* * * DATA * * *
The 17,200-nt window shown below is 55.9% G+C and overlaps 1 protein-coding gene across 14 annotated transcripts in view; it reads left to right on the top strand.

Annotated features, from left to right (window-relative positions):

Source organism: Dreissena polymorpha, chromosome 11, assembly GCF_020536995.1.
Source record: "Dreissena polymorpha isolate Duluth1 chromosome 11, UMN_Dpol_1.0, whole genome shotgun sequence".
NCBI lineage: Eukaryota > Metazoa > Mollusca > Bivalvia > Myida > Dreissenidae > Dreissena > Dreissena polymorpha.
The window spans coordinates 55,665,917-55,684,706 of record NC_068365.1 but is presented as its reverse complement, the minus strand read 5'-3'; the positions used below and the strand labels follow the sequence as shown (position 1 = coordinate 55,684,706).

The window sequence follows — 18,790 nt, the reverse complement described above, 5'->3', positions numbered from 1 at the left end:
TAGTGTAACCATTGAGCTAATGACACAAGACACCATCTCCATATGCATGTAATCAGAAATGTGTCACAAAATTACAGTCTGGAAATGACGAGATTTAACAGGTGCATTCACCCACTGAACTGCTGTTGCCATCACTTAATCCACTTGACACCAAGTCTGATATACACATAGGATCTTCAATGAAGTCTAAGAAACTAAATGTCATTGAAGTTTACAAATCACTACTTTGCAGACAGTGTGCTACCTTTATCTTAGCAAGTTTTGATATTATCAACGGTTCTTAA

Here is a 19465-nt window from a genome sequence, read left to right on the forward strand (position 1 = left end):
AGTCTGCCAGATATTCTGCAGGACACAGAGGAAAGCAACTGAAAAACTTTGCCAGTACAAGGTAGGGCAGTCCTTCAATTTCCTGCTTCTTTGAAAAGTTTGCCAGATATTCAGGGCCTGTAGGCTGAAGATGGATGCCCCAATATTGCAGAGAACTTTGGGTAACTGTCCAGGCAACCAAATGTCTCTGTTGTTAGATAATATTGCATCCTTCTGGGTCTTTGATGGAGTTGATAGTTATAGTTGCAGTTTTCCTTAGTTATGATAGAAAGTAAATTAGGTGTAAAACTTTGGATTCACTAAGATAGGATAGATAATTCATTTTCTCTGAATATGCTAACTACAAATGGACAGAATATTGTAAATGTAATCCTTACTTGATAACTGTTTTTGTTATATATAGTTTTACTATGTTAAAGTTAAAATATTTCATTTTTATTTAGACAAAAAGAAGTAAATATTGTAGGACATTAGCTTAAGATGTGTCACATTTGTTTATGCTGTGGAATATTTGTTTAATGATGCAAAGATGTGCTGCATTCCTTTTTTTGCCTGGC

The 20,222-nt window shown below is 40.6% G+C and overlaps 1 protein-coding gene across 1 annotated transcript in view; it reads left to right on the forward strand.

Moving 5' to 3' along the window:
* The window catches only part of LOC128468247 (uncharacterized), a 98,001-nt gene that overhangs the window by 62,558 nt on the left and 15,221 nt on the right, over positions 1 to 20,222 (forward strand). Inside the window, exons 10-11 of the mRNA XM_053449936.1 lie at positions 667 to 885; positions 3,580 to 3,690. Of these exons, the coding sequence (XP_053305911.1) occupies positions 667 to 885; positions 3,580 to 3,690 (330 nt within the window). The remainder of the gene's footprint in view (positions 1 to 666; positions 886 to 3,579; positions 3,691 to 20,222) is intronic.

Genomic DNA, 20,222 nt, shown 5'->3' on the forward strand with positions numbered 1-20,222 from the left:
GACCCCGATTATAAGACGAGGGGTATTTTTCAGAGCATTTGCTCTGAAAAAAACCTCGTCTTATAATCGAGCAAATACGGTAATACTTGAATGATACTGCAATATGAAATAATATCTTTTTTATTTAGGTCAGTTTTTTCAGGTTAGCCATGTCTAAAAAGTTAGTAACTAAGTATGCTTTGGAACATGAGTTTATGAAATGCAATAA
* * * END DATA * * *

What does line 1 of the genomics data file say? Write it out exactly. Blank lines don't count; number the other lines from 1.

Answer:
The 17,200-nt window shown below is 55.9% G+C and overlaps 1 protein-coding gene across 14 annotated transcripts in view; it reads left to right on the top strand.